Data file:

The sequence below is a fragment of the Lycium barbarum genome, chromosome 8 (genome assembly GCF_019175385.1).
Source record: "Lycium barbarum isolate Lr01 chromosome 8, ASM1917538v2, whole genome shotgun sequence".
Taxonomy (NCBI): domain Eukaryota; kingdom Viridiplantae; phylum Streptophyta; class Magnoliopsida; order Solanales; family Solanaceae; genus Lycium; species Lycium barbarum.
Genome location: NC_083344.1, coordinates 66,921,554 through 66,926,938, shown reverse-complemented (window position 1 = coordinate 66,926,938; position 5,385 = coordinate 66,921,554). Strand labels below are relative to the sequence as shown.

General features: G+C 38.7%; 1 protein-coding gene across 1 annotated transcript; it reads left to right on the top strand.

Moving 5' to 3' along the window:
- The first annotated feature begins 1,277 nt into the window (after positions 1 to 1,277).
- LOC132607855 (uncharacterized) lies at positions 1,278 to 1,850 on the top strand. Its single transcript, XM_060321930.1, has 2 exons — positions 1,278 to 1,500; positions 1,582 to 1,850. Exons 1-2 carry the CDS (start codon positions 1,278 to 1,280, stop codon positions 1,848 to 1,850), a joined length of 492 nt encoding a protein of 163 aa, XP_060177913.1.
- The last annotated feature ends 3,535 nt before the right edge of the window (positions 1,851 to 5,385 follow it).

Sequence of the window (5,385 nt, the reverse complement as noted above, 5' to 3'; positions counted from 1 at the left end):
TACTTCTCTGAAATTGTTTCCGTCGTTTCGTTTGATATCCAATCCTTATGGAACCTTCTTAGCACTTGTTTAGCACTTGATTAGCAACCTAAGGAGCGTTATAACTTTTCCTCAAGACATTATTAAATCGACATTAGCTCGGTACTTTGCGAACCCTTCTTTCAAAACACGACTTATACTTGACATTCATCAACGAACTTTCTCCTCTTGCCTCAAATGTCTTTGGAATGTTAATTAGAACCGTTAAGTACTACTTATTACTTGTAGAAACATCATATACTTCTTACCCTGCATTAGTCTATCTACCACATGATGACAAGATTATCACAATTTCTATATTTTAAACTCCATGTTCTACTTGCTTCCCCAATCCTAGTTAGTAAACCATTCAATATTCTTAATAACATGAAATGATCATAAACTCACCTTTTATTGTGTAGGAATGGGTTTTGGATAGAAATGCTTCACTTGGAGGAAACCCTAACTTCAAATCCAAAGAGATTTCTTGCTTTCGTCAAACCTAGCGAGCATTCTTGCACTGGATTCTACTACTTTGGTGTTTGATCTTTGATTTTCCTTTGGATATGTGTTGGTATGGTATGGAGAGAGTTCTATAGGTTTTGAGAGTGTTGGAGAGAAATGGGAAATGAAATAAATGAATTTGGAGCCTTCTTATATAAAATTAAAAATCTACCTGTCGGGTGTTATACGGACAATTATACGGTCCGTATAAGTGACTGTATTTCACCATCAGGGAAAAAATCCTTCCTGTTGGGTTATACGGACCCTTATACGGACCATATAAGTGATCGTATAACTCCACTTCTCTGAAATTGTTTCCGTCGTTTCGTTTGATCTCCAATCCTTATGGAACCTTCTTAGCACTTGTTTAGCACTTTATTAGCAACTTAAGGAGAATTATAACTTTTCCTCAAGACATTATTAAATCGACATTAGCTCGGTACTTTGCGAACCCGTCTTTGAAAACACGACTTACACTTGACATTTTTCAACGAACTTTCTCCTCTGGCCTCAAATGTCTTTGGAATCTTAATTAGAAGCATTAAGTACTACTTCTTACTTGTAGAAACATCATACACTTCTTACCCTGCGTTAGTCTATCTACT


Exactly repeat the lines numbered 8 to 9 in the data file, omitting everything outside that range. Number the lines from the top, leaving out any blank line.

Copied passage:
- LOC132607855 (uncharacterized) lies at positions 1,278 to 1,850 on the top strand. Its single transcript, XM_060321930.1, has 2 exons — positions 1,278 to 1,500; positions 1,582 to 1,850. Exons 1-2 carry the CDS (start codon positions 1,278 to 1,280, stop codon positions 1,848 to 1,850), a joined length of 492 nt encoding a protein of 163 aa, XP_060177913.1.
- The last annotated feature ends 3,535 nt before the right edge of the window (positions 1,851 to 5,385 follow it).